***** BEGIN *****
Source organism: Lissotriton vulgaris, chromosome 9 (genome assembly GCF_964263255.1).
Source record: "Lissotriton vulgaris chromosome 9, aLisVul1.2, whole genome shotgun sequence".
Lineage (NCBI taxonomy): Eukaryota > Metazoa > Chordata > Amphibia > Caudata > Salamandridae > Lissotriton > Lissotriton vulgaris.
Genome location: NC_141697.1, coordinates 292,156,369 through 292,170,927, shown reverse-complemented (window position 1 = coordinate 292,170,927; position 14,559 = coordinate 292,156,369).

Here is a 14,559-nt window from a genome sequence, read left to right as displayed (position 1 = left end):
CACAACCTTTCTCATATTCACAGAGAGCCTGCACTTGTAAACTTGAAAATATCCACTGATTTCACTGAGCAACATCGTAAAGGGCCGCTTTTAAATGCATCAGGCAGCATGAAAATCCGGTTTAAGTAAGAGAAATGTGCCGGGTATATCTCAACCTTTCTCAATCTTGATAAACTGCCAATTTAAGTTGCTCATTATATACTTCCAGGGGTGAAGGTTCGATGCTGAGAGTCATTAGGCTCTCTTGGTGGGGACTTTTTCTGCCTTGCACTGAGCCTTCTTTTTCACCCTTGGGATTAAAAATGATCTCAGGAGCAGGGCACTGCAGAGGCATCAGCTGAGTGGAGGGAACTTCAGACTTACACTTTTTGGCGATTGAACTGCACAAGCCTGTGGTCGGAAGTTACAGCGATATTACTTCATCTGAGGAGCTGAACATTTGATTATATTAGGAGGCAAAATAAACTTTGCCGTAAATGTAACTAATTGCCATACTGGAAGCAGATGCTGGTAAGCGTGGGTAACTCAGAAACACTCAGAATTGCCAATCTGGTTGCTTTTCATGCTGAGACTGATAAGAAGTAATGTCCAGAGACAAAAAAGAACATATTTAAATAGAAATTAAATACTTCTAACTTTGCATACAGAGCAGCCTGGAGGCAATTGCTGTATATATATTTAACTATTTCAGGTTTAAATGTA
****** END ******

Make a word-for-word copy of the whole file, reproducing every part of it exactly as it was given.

Source organism: Lissotriton vulgaris, chromosome 9 (genome assembly GCF_964263255.1).
Source record: "Lissotriton vulgaris chromosome 9, aLisVul1.2, whole genome shotgun sequence".
Lineage (NCBI taxonomy): Eukaryota > Metazoa > Chordata > Amphibia > Caudata > Salamandridae > Lissotriton > Lissotriton vulgaris.
Genome location: NC_141697.1, coordinates 292,156,369 through 292,170,927, shown reverse-complemented (window position 1 = coordinate 292,170,927; position 14,559 = coordinate 292,156,369).

Here is a 14,559-nt window from a genome sequence, read left to right as displayed (position 1 = left end):
CACAACCTTTCTCATATTCACAGAGAGCCTGCACTTGTAAACTTGAAAATATCCACTGATTTCACTGAGCAACATCGTAAAGGGCCGCTTTTAAATGCATCAGGCAGCATGAAAATCCGGTTTAAGTAAGAGAAATGTGCCGGGTATATCTCAACCTTTCTCAATCTTGATAAACTGCCAATTTAAGTTGCTCATTATATACTTCCAGGGGTGAAGGTTCGATGCTGAGAGTCATTAGGCTCTCTTGGTGGGGACTTTTTCTGCCTTGCACTGAGCCTTCTTTTTCACCCTTGGGATTAAAAATGATCTCAGGAGCAGGGCACTGCAGAGGCATCAGCTGAGTGGAGGGAACTTCAGACTTACACTTTTTGGCGATTGAACTGCACAAGCCTGTGGTCGGAAGTTACAGCGATATTACTTCATCTGAGGAGCTGAACATTTGATTATATTAGGAGGCAAAATAAACTTTGCCGTAAATGTAACTAATTGCCATACTGGAAGCAGATGCTGGTAAGCGTGGGTAACTCAGAAACACTCAGAATTGCCAATCTGGTTGCTTTTCATGCTGAGACTGATAAGAAGTAATGTCCAGAGACAAAAAAGAACATATTTAAATAGAAATTAAATACTTCTAACTTTGCATACAGAGCAGCCTGGAGGCAATTGCTGTATATATATTTAACTATTTCAGGTTTAAATGTA